Will Nazki deliver?

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Justice Bilal Nazki.

By Khursheed Wani

By the end of 2016, State Human Rights Commission (SHRC) completed two decades of its existence in the trouble-torn J&K.Kashmir. It is considered world’s highest militarized zone where human rights abuses by the state and non-state actors is a routine.

Two decades is enough time for an institution to establish and make its presence felt. The failure can be directly referred to the clumsy structure of the institution, the state’s insensitivity, deliberate or otherwise, to it and the lack of confidence among the people who are supposed to be benefited by establishing the institution.

The setting up of the commission under the provisions of J&K protection of human rights Act 1997 was quite interesting. It was established within a year’s time of Farooq Abdullah led National Conference regime that ended the longest spell of Delhi’s direct rule since 1990, the year when armed insurgency began. This was the worst period when the human rights of people, especially in Kashmir Valley and the Muslim majority pockets of Jammu region, were brutally abused.

SHRC was established to show the humane face of the government, to ‘flaunt’ that the state cared for its subjects and the people have accessibility to a mechanism that listens and ‘recommends’ justice. Ironically, the commission’s performance remained too disproportionate to the quantum of human rights issues on the ground and its existence paled into insignificance.  The records of the state law department say that 5153 cases and complaints were registered with the commission’s headquarters in Srinagar and sub-offices in Jammu, Rajouri and Doda so far. Of them, 3995 cases were disposed off with recommendations to the government. Most of the times, the government has not acted upon the recommendations, providing an apt sobriquet of toothless tiger to the commission.

The recent appointment of Justice (retired) Bilal Nazki as xSHRC head is not de-linked with the history of the commission. The appointment, on October 25, came at a time when the Mehbooba Mufti-led PDP-BJP coalition was scripting another black chapter in the history of human rights abuses in Kashmir and Chenab valleys. To quell a spontaneous and massive public uprising after the killing of teenage rebel Burhan Wani and his two associates in south Kashmir on July 8, the state machinery used unbridled force killing 95 civilians, mostly teenage protesters and bystanders, and injured thousands others. The atrocious human rights abuses on diverse fronts, targeting the entire population during these four months–from denying right to communicate to snatching the vision of many people, is unprecedented. Such was the temerity of the state that it did not hesitate to put behind the bars the most prominent human rights defender Khurram Parvez for 76 days after denying him permission to travel to Geneva.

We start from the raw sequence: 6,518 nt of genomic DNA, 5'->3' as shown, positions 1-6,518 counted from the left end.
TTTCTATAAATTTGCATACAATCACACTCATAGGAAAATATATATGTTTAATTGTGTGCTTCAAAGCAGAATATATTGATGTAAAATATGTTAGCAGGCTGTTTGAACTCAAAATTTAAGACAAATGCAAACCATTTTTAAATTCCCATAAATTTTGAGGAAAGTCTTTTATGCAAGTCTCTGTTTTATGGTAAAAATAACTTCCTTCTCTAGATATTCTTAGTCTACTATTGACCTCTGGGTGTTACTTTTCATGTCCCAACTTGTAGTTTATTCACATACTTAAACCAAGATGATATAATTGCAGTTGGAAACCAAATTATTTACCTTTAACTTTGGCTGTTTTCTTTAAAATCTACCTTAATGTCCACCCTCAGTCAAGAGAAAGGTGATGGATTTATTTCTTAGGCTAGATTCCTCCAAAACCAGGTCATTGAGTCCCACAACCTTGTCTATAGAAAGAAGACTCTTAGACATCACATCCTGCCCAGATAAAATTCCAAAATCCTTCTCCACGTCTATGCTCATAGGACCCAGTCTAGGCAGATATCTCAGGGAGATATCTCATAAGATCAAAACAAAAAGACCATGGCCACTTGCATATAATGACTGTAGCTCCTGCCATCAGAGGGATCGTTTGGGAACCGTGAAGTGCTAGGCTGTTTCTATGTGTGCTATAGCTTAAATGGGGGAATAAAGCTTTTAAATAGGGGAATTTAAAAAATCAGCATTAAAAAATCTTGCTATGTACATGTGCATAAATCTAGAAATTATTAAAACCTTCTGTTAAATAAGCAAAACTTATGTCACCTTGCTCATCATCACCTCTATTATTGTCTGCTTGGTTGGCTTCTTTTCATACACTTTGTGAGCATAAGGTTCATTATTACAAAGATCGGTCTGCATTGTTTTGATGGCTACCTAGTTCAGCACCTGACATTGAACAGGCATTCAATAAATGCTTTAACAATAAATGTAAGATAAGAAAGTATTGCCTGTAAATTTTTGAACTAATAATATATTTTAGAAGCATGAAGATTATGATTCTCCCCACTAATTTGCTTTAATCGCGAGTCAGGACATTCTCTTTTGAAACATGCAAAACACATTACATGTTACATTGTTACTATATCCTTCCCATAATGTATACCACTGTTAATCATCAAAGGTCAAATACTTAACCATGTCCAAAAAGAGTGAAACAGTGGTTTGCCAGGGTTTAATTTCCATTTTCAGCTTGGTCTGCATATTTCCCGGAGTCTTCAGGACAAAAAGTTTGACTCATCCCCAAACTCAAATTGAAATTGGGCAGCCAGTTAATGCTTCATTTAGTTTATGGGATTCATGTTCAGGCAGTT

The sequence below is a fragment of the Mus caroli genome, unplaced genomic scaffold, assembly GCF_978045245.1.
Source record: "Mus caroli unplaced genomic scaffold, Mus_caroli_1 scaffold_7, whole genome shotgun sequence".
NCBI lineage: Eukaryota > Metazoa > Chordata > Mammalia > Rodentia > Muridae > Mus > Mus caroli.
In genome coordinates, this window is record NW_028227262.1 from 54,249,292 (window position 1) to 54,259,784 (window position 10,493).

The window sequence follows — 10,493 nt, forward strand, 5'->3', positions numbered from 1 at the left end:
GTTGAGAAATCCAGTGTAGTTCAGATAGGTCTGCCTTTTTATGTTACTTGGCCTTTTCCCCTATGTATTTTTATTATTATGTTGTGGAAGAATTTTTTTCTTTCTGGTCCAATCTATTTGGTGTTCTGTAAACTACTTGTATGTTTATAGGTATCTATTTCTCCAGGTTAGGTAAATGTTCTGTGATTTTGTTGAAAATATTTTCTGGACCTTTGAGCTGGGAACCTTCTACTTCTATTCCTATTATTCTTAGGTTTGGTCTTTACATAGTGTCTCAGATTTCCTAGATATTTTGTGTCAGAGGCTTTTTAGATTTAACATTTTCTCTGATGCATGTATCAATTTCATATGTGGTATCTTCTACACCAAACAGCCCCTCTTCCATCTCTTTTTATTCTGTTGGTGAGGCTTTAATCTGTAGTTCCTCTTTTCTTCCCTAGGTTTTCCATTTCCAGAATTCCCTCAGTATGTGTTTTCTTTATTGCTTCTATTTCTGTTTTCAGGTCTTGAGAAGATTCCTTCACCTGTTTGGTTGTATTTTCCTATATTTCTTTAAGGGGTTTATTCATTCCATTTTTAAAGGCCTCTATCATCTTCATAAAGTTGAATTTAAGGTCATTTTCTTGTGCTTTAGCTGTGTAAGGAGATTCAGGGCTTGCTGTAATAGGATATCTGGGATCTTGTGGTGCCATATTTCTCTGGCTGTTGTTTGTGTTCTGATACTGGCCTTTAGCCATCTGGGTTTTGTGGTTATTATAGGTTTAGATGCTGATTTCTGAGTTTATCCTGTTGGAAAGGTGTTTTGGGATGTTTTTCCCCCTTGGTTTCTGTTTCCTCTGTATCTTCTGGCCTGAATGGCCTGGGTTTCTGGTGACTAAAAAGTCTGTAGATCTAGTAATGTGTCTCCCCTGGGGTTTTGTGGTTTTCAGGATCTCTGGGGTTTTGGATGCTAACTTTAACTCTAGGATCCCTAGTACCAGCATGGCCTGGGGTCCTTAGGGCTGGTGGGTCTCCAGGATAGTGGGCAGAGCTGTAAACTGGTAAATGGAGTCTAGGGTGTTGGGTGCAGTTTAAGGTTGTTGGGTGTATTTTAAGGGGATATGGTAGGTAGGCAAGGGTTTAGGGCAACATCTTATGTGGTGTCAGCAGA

Obviously, the government’s purpose to bring the SHRC back into circulation is purposeful—to re-paint an image that it cares for basic rights of its ‘subjects’. But the approach is lackadaisical. At the outset, one among four members was appointed besides the Chairman. No process is in sight for the appointment of more members.

Justice Nazki is the only head of the SHRC who has served the highest judiciak position. He retired as chief justice of the Orissa High Court in November 2009 and has the experience of heading bar association as a practising lawyer, working as high court judge and chairman of Bihar SHRC. Despite the inherent lacunae in the functioning of the commission, Justice Nazki can be a bankable person to make it effective. He can pick up threads from the commission’s role in unearthing the mass graves in Kashmir.

In July 2006, Justice (retired) Ali Muhammad Mir quit in protest from the chairmanship of the commission citing “growing human rights violations in the state and non-implementation of commission’s recommendations.” In his resignation letter he described the commission as “eyewash to befool the world community” and rued that during his tenure not a single SHRC recommendation was implemented. “The SHRC has not been able to accomplish the object for which it was established. I waited for long in the hope that my efforts might yield some results,” Mir wrote to General (retd) SK Sinha, the then Governor in his resignation letter.

A decade after Justice Mir’s resignation, the state of affairs has not changed for good at the SHRC. However, Justice Nazki has taken over at a crucial stage when Mehbooba Mufti’s government is struggling to show its face to the public. By her own admission Mehbooba never imagined that people will be killed at a time when she was at the helm of affairs. She would like to offset the impact of what she did to the people in her next four years of rule. This throws the opportunity for Justice Nazki to play a different and effective role to strengthen the foundations of the SHRC and make it a dependable forum. Otherwise, his appointment won’t be more than the rehabilitation of a former judge, as has been the norm.

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